Findings in longitudinal follow-up of patients have included diverse forms of psychopathology, in addi tion to the persistence over time of a consistent symp tomatic pattern4,14,15, where an increased suicidality has been observed in adolescence, higher substance use rate, impaired functionality, higher rate of Clus ter B personality disorders in adulthood, higher rate of anxiety disorders diagnosis, major depressive disorder, and behavioral disorders16,17,18,19.

Interest has also emerged in the early identifica tion of children with such characteristics20. A study in preschoolers found several associations that involve important environmental factors21, such as the rate of psychopathology in parents and the presence of mala daptive parenting techniques, in addition to significant psychiatric symptoms in the state of mind and beha vior already at that age.

It is important to point out that, in the psycho pathological discussion, a new diagnosis for child and adolescent age has appeared, listed in the DSM-5 manual, called “Disruptive Mood Dysregulation Disorder”22. There is still some discussion about the im plications of this diagnosis. However, the diagnostic criteria have not been tested for their association with the CBCL scale, in addition to considering specific age and temporal criteria, which do not make it compa rable with the dysregulation profile described in the previous paragraphs.

Having identified this powerful marker of cu rrent and future psychopathology, and the lack of descriptions made in the Chilean population, even less so in the preschool population, this research is proposed with the objective to study the CBCL-DP frequency from a sample of Chilean preschoolers and subsequently to explore associations that help to understand its distribution in the studied popu lation.

Patients and Method

Sample size and selection

Secondary data analysis was carried out with the collected information based on the results evaluation of the Program to Support Biopsychosocial Develop ment, from the Social Protection Subsystem Chile Cre ce Contigo (“Chile grows with you”)23.

The program is carried out in the public health care network and its objective is to monitor the children de velopment since the gestation to the age of six. In this evaluation, data were collected from a representative sample of the Program users23. The sample framework corresponded to children between 30 and 48 months of age (in 2013) who received their benefits from ges tation, in public primary health centers in Chile. The public health sector serves 85% of the population aged 1-524. In order to obtain a representative national sam ple, a cluster sampling was carried out stratified in three stages. The first sampling unit was stratified by public communal networks of organized primary care services. The second sampling unit corresponded to the random selection of a facility to comply with the foreseen quota; if this was not sufficient, another fa cility of the same commune was selected. Finally, the study units correspond to the children treated in these facilities.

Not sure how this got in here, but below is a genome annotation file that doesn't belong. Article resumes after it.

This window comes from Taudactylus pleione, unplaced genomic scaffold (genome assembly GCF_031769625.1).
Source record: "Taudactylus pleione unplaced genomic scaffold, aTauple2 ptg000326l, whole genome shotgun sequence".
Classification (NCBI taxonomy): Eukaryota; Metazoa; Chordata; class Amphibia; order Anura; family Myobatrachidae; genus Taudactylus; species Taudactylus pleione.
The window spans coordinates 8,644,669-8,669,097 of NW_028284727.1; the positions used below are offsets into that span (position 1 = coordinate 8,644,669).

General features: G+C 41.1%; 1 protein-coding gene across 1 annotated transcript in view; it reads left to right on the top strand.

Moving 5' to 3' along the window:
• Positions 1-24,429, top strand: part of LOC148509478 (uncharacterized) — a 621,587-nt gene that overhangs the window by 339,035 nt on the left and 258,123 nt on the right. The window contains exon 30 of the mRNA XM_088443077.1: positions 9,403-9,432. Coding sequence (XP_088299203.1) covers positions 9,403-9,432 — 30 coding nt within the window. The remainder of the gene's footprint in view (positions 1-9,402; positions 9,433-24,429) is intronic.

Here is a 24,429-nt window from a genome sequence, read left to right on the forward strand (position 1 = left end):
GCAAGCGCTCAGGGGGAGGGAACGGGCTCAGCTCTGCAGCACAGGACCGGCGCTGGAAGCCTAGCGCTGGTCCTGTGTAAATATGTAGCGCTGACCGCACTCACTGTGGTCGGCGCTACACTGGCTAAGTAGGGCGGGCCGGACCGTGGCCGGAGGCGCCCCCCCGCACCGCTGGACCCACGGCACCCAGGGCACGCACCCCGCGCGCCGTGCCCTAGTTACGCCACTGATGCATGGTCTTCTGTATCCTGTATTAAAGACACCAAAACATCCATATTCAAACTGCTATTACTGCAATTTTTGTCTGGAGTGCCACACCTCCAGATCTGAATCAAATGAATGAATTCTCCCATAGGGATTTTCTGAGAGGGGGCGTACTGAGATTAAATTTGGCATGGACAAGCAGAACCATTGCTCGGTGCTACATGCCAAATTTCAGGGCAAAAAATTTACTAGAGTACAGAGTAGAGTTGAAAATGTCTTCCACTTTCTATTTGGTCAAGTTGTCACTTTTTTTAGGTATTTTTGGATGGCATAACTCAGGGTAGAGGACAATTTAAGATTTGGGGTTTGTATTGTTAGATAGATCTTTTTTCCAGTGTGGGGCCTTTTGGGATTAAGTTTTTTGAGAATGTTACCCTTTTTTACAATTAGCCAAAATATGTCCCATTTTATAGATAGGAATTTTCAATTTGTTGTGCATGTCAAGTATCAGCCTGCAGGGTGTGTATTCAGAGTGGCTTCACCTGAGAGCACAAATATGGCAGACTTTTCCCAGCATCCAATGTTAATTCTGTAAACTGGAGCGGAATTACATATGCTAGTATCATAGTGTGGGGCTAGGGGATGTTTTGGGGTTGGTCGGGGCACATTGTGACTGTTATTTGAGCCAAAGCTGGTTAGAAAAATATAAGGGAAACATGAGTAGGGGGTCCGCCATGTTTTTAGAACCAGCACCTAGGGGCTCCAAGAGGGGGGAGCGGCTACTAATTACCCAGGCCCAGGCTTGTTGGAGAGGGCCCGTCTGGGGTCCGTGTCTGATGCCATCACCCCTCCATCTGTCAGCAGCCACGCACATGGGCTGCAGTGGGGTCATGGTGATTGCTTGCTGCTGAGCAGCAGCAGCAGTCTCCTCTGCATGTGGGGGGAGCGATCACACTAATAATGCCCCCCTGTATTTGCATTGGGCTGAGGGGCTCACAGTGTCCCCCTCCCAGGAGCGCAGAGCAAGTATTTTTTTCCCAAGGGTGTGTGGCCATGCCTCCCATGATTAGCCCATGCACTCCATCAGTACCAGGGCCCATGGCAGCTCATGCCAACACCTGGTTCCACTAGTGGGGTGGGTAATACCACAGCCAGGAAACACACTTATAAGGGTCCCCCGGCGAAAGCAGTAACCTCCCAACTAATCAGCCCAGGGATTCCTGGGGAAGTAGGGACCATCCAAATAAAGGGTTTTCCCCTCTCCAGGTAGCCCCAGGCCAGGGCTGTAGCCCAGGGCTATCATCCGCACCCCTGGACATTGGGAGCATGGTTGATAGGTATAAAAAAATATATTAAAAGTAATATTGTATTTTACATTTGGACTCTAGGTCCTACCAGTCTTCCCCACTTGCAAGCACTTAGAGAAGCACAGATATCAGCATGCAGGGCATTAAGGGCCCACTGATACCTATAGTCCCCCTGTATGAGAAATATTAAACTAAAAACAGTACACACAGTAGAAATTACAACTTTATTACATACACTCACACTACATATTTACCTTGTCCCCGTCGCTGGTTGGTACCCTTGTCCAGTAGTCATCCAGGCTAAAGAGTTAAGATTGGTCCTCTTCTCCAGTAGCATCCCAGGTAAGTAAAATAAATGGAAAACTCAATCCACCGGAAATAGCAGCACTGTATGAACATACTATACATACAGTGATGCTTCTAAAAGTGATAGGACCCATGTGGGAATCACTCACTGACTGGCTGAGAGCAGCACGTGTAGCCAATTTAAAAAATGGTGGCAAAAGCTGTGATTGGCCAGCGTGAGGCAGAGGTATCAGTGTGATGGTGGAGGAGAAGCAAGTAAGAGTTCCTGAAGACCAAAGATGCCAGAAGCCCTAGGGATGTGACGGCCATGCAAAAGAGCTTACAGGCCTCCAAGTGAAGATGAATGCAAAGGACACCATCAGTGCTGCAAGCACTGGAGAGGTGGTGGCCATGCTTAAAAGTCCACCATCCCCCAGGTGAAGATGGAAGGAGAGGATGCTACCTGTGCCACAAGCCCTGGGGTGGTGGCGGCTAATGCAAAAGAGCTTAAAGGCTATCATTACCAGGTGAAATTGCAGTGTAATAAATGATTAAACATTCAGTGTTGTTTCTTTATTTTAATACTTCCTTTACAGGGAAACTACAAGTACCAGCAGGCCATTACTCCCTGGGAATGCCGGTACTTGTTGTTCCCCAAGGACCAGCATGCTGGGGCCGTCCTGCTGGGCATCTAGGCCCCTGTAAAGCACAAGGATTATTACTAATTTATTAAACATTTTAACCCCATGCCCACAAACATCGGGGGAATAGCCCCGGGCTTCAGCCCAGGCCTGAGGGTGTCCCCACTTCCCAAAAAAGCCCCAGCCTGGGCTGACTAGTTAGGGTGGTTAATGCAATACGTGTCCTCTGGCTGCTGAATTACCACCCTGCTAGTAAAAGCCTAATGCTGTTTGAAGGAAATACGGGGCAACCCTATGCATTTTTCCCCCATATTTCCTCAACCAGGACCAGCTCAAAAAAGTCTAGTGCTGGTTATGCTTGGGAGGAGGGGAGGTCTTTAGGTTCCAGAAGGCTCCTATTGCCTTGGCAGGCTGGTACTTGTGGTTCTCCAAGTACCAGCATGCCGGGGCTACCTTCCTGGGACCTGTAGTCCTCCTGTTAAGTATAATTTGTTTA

The estimated sample size was 1,400 of children aged 30-48 months at the time of the evaluation. This size allows obtaining national frequencies with at least 95% reliability, with a power close to 90% based on European prevalence of developmental problems of approximately 10%.

Construction of the variable “Dysregulation Profile”

For the CBCL-DP measurement, data from the CBCL application in its version for preschoolers aged 18 to 60 months were used25. This instrument has high validity and reliability levels26 and has been validated in this version for Chilean preschoolers27. This ins trument consists of 99 items that represent behaviors which are answered as 0 = not present in the child, 1 = the behavior is sometimes presented in the child, and 2 = it is always presented. A total gross score is esta blished with the sum of each item, which is then stan dardized, using the proposed criteria by the manual25.

The CBCL-DP variable was constructed following the recommendations of Kim et al.21: under this moda lity, each item mentioned above (attention problems, anxiety/depression, aggressiveness) was standardized independently. A new variable was then generated ba sed on the standardized scores sum of each one and was studied with cut-off points from the standardized scores sum in T > 180. This method allows a compari son between both report samples in preschools of di fferent nationalities.